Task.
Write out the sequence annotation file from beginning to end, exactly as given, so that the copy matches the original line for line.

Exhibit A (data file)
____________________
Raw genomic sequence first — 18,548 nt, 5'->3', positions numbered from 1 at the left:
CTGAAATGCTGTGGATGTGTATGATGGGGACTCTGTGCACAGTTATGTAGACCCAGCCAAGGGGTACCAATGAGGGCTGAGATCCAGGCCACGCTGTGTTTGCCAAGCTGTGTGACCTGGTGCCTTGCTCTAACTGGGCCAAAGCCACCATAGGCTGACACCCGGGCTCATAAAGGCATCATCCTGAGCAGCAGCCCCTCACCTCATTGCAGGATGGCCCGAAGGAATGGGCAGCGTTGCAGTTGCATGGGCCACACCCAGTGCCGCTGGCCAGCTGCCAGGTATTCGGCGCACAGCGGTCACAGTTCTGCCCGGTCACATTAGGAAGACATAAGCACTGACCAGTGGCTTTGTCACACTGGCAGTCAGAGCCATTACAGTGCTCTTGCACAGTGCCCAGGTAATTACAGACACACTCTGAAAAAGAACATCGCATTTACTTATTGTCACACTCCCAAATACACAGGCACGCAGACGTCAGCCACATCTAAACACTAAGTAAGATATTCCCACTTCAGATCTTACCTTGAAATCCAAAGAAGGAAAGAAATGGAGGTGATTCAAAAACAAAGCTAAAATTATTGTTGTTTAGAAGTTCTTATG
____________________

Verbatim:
Raw genomic sequence first — 18,548 nt, 5'->3', positions numbered from 1 at the left:
CTGAAATGCTGTGGATGTGTATGATGGGGACTCTGTGCACAGTTATGTAGACCCAGCCAAGGGGTACCAATGAGGGCTGAGATCCAGGCCACGCTGTGTTTGCCAAGCTGTGTGACCTGGTGCCTTGCTCTAACTGGGCCAAAGCCACCATAGGCTGACACCCGGGCTCATAAAGGCATCATCCTGAGCAGCAGCCCCTCACCTCATTGCAGGATGGCCCGAAGGAATGGGCAGCGTTGCAGTTGCATGGGCCACACCCAGTGCCGCTGGCCAGCTGCCAGGTATTCGGCGCACAGCGGTCACAGTTCTGCCCGGTCACATTAGGAAGACATAAGCACTGACCAGTGGCTTTGTCACACTGGCAGTCAGAGCCATTACAGTGCTCTTGCACAGTGCCCAGGTAATTACAGACACACTCTGAAAAAGAACATCGCATTTACTTATTGTCACACTCCCAAATACACAGGCACGCAGACGTCAGCCACATCTAAACACTAAGTAAGATATTCCCACTTCAGATCTTACCTTGAAATCCAAAGAAGGAAAGAAATGGAGGTGATTCAAAAACAAAGCTAAAATTATTGTTGTTTAGAAGTTCTTATG